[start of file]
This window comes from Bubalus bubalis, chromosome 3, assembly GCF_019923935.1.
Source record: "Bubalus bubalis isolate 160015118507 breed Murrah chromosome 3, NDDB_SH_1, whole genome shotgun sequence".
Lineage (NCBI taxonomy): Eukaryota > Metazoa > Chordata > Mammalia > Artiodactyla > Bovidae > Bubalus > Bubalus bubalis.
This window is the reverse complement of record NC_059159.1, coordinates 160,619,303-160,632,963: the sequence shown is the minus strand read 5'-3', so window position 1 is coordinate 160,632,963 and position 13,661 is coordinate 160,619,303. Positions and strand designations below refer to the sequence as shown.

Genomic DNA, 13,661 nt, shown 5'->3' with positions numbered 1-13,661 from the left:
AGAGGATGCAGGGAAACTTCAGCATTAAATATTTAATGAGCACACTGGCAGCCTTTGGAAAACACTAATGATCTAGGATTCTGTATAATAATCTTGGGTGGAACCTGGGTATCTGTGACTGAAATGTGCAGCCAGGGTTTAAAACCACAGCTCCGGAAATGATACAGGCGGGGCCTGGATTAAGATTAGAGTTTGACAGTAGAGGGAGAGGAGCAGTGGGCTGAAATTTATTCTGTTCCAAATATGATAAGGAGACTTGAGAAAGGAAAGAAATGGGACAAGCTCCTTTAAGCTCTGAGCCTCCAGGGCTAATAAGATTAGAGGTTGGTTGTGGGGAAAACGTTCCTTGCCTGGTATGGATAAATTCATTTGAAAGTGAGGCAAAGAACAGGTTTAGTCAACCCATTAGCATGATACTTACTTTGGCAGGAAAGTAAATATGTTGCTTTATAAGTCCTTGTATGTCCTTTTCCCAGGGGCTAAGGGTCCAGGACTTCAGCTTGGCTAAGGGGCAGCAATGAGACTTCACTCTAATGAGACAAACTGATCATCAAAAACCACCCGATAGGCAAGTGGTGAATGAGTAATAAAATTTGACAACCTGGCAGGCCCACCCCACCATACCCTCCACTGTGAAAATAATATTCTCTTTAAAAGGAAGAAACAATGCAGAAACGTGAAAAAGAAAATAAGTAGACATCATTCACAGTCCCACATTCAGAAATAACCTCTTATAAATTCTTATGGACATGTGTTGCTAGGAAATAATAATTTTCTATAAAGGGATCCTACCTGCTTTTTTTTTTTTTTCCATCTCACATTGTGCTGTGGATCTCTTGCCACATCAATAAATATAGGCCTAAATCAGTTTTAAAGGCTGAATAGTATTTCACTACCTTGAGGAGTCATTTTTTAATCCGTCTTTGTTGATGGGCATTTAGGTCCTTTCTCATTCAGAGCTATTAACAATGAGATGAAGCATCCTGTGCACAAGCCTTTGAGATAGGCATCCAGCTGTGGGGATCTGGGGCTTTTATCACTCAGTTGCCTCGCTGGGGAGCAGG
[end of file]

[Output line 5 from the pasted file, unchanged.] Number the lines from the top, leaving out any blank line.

Genomic DNA, 13,661 nt, shown 5'->3' with positions numbered 1-13,661 from the left: